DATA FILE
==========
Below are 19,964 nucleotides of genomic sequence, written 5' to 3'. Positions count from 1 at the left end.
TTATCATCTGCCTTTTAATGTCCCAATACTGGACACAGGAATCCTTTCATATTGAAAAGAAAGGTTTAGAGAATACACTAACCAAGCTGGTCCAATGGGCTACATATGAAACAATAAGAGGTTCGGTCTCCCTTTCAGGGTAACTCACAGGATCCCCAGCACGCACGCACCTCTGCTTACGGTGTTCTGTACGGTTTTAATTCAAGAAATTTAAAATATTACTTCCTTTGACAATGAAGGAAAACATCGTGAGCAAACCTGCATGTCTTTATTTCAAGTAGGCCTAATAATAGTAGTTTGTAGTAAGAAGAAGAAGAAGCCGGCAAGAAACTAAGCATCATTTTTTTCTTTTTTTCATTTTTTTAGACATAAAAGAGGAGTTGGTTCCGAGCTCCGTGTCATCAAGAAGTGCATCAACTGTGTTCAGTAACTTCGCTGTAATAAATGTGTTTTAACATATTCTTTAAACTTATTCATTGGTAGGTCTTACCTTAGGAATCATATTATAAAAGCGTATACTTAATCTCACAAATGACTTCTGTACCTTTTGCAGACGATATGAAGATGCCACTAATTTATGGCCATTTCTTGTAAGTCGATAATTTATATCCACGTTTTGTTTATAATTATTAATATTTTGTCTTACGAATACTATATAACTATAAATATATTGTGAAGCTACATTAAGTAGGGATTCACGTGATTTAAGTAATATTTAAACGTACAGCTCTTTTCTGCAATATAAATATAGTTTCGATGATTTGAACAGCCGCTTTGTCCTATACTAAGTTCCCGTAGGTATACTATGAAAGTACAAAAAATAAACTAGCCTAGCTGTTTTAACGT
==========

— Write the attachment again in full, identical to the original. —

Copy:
Below are 19,964 nucleotides of genomic sequence, written 5' to 3'. Positions count from 1 at the left end.
TTATCATCTGCCTTTTAATGTCCCAATACTGGACACAGGAATCCTTTCATATTGAAAAGAAAGGTTTAGAGAATACACTAACCAAGCTGGTCCAATGGGCTACATATGAAACAATAAGAGGTTCGGTCTCCCTTTCAGGGTAACTCACAGGATCCCCAGCACGCACGCACCTCTGCTTACGGTGTTCTGTACGGTTTTAATTCAAGAAATTTAAAATATTACTTCCTTTGACAATGAAGGAAAACATCGTGAGCAAACCTGCATGTCTTTATTTCAAGTAGGCCTAATAATAGTAGTTTGTAGTAAGAAGAAGAAGAAGCCGGCAAGAAACTAAGCATCATTTTTTTCTTTTTTTCATTTTTTTAGACATAAAAGAGGAGTTGGTTCCGAGCTCCGTGTCATCAAGAAGTGCATCAACTGTGTTCAGTAACTTCGCTGTAATAAATGTGTTTTAACATATTCTTTAAACTTATTCATTGGTAGGTCTTACCTTAGGAATCATATTATAAAAGCGTATACTTAATCTCACAAATGACTTCTGTACCTTTTGCAGACGATATGAAGATGCCACTAATTTATGGCCATTTCTTGTAAGTCGATAATTTATATCCACGTTTTGTTTATAATTATTAATATTTTGTCTTACGAATACTATATAACTATAAATATATTGTGAAGCTACATTAAGTAGGGATTCACGTGATTTAAGTAATATTTAAACGTACAGCTCTTTTCTGCAATATAAATATAGTTTCGATGATTTGAACAGCCGCTTTGTCCTATACTAAGTTCCCGTAGGTATACTATGAAAGTACAAAAAATAAACTAGCCTAGCTGTTTTAACGT